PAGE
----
The financial regulator in Egypt has become the latest government entity to look to implementation of an insurance-linked securities (ILS) framework within the country.
Egypt already has insurance and some reinsurance activity going on within the country, but insurance-linked securities (ILS) are relatively unknown and a new concept to its market.
Despite that, the Financial Regulatory Authority (FRA) of Egypt has put ILS in its strategic plan, stating that this could be an important new investment and risk transfer channel for the country.
In seeking to build out its investment markets, with a focus on instruments that can help to promote fairness and help to attract important capital sources, the ILS instrument is seen as something that complement broader insurance, reinsurance and risk transfer work in Egypt.
The FRA’s strategy lasts through 2026 and as it looks to enhance Egypt’s capital markets, for the country and investors, it wants to develop new products related to non-banking financial activities, one of which is insurance-linked securities (ILS).
These could apply to both life and non-life risks, the Authority said, although explaining that catastrophe bonds covering natural disaster risks are the most well-known.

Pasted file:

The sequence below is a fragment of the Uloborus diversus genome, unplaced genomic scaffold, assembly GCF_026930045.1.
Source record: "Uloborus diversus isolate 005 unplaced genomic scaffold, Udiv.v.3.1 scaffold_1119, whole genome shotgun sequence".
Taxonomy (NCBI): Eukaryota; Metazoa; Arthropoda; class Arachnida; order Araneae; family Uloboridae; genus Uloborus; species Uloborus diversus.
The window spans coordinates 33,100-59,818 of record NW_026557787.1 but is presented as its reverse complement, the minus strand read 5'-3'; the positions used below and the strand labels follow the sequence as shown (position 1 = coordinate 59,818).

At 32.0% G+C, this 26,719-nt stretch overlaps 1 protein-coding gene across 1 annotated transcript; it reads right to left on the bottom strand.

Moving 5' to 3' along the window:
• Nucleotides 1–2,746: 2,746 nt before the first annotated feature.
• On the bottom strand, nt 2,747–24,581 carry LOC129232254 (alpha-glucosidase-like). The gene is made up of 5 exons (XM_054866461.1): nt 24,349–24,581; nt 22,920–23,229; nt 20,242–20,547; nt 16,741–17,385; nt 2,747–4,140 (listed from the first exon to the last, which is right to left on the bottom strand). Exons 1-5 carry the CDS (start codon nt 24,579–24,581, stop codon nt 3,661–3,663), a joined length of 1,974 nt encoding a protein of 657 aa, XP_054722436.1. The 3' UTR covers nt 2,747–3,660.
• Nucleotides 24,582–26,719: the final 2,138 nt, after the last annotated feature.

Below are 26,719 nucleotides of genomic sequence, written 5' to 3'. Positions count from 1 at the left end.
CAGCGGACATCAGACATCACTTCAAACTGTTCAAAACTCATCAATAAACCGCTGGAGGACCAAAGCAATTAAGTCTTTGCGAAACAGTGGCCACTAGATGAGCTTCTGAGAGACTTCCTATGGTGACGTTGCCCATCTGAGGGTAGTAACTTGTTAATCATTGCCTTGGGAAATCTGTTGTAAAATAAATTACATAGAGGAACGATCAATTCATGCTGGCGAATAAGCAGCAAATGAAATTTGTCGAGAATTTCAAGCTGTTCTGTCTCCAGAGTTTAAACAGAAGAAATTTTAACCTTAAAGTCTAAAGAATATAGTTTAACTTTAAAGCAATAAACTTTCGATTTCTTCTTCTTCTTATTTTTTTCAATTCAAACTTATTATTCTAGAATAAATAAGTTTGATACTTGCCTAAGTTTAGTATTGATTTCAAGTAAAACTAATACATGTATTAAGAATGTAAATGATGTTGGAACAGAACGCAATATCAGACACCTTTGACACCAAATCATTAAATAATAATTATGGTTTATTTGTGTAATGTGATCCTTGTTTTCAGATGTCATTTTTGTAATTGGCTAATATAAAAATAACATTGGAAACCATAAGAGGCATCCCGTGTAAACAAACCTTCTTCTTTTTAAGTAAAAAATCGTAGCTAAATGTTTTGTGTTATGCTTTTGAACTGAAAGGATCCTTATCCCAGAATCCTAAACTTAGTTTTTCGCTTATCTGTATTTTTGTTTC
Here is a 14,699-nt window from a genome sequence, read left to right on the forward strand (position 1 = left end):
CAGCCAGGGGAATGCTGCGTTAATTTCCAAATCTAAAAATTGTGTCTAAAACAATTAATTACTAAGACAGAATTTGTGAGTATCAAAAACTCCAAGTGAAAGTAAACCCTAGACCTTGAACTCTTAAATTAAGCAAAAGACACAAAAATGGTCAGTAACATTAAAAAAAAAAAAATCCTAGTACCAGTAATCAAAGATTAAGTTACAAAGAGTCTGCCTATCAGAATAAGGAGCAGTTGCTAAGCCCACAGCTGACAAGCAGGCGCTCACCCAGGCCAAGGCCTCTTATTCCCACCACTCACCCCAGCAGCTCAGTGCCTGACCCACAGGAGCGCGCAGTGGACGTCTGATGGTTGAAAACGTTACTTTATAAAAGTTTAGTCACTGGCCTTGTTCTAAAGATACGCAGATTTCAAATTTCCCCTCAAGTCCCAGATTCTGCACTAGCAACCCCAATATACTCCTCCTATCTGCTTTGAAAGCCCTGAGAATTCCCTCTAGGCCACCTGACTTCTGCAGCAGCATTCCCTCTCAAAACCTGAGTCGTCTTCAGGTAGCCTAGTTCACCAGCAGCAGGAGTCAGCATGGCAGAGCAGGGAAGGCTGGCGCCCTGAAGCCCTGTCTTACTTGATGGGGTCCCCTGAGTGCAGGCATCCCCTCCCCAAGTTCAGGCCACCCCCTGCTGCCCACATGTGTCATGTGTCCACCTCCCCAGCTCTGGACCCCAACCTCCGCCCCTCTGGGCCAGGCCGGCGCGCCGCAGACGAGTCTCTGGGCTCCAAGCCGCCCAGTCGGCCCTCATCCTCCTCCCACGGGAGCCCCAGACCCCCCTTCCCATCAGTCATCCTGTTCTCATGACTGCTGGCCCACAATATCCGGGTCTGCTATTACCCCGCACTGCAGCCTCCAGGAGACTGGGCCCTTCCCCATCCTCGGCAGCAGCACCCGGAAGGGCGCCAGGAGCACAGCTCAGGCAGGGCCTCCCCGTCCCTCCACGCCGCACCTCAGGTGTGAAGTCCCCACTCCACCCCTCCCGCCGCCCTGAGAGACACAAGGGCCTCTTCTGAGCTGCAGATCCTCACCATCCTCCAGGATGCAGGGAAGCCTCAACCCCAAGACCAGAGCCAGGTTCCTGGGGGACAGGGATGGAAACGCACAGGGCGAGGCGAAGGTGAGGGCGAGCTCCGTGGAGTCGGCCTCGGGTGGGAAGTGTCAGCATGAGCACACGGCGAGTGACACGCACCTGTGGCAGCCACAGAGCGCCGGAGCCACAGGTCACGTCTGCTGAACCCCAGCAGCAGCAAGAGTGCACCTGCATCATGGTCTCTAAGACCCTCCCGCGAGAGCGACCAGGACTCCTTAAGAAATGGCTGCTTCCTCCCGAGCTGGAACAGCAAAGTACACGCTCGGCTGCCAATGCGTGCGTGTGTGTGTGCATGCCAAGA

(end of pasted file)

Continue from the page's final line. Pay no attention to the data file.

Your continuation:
The regulator sees the potential for ILS to play a role in helping its insurance and reinsurance market access international capital sources, to disperse risk, as well as to provide investment opportunities that can support social good projects in Egypt as well.
With Egypt’s regulator and insurance market already familiar with alternative risk transfer structures, and concept such as parametric insurance, adding the ability to access capital markets sources of capacity through ILS regulations could be a positive step forwards for the country’s capital and risk market development.
New countries looking at ILS regulatory regimes aren’t necessarily looking to attract international issuance, as we’ve seen in the past.
Increasingly, we’ve been speaking with regulators from around the world that want to add capital markets access as an option for their own insurance and reinsurance industry’s capacity needs, while also putting in place the necessary structures to allow for domestic risks to be offloaded to international investors.
Given how established the main ILS domiciles like Bermuda are, this is a far better approach for any government to take nowadays, as if successful then naturally their regulatory framework can attract others in time, but the main goal should be to modernise their own financial market’s risk transfer options to include ILS.
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